Graduate shows 2016: a toaster that sneezes out bread crumbs and a vacuum cleaner that poos when it's full are among a range of "cute" products created by Royal College of Art graduate Hyerim Shin (+ movie).
The MA Design Products student explored the concept of kawaii – a Japanese term denoting cuteness – in her final project, producing three home appliances programmed to act in ways that might be considered cute.
This means that when her Roomba-style robotic vacuum cleaner becomes full, it wiggles its "bottom" and "poos". The poo is actually a soft grey dust receptacle, which is deposited on the floor and left for the owner to pick up.
The toaster, meanwhile, will make wheezing noises when its tray gathers too many toast crumbs. As its owner pulls back the lever to eject the crumbs into the bin, the toaster emits an audible sneeze.
The final product is a rubbish bin that mimics the behaviour of a child who thinks that by covering their eyes, no one can see them. When its liner needs changing, it will skittle to the side and turn around, "hiding" from its owner.
All of the products are made of rounded plastic and finished in a colour palette of duck egg blue, soft pink and mint green.
However, Shin's project explores a more complicated idea of cuteness than what we would usually associate with the term.
"Cuteness works in the imbalance of power," the designer told Dezeen. "So when somebody thinks something is smaller and weaker than themselves, that's when they feel the experience of kawaii, or cuteness."
A typical example of something that is cute in its weakness is a baby, which is why Shin's three appliances are collectively named Be My Mother.
She chose their idiosyncrasies by matching a problem that particular appliance might experience – like being full – with the equivalent action a baby would use to express its situation.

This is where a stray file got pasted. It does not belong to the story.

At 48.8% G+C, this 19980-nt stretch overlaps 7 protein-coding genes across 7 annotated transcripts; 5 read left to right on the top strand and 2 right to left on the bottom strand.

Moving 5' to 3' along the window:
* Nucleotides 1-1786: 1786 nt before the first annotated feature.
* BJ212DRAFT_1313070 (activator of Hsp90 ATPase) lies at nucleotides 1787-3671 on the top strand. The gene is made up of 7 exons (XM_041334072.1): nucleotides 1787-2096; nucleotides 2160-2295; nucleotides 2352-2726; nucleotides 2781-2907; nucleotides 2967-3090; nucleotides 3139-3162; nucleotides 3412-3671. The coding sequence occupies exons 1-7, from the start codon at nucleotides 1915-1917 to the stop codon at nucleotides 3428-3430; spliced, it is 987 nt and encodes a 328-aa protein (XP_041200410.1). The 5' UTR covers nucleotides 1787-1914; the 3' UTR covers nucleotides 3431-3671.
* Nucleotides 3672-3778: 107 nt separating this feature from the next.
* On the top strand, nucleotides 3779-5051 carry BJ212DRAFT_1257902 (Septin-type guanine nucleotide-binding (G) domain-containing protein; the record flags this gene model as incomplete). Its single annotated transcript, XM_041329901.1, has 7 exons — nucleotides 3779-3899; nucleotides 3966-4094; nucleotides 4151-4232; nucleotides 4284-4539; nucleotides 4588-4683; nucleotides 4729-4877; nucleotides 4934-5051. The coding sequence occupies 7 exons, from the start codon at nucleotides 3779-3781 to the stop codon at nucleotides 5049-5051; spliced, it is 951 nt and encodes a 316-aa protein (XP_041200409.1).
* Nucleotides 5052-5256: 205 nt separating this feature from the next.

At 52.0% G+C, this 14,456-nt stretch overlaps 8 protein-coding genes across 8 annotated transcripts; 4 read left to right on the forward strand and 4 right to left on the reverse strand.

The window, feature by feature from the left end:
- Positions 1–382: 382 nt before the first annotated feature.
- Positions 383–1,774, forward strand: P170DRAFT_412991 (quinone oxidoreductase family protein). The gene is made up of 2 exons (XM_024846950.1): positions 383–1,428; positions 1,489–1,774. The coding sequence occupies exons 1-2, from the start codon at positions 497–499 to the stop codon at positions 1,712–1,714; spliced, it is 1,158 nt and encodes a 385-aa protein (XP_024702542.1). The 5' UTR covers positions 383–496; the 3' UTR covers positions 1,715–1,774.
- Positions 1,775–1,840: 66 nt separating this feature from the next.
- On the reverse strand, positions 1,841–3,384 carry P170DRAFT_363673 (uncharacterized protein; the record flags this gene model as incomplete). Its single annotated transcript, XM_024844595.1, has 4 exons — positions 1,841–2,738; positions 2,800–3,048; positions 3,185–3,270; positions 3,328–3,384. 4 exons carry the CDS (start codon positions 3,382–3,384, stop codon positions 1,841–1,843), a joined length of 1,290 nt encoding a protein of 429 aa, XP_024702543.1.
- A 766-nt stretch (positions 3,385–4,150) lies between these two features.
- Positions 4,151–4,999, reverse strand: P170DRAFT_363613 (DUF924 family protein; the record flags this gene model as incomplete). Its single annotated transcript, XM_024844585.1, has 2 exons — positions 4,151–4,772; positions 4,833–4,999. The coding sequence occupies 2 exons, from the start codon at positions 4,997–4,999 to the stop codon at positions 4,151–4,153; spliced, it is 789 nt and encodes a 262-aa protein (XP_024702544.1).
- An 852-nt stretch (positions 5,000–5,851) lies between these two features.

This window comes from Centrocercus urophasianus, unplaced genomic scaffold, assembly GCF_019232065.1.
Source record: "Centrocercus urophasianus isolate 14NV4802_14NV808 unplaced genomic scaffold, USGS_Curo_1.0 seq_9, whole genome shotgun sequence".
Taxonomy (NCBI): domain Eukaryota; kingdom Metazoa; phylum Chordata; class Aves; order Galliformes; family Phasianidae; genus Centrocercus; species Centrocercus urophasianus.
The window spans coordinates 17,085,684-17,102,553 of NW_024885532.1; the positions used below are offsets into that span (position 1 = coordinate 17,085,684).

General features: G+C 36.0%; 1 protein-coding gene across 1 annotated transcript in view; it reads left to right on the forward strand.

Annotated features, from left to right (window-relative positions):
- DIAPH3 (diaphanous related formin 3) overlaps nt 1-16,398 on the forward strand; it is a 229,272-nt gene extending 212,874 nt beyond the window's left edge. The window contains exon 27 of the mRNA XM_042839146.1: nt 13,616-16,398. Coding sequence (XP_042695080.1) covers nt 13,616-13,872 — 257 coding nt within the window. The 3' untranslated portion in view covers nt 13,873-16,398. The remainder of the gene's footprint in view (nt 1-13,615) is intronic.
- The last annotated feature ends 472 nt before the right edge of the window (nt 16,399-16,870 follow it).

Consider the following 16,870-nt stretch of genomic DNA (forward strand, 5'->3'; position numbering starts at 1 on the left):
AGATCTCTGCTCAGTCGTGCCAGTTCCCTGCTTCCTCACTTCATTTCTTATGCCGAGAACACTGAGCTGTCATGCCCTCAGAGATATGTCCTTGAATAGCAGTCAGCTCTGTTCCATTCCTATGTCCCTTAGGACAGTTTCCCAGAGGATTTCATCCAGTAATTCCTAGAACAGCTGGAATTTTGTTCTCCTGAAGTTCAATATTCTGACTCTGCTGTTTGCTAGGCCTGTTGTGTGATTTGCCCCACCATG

As well as exploring aesthetics and psychology, the project looks at how consumer behaviour might be changed through the use of "soft power" that makes them think about their products differently.
"I gave these boring items a kind of playfulness so people would maintain their products and potentially keep them longer," said Shin.
As part of her Kawaii project, she also created a provocative concept design for a Cuteness Tool for Dachshunds, which looks like an elongated back brace for the miniature dogs.
The device calls attention to some of the negative aspects of the designer dog industry, in which certain breeds suffer discomfort and illness caused by the very characteristics dog buyers consider most "cute".
Dachshunds are known to have a high rate of back problems related to their long torsos.
The projects are on show as part of the ShowRCA 2016 graduate exhibition. Dezeen is media partner for the event, which is taking place at the school's Kensington campus from 26 June to 3 July.
Among last year's graduates, Ted Wiles also explored the potential of interactive homeware design. His creations included a toaster that needs hugging and an alarm clock that buzzes until raised above the head in victory.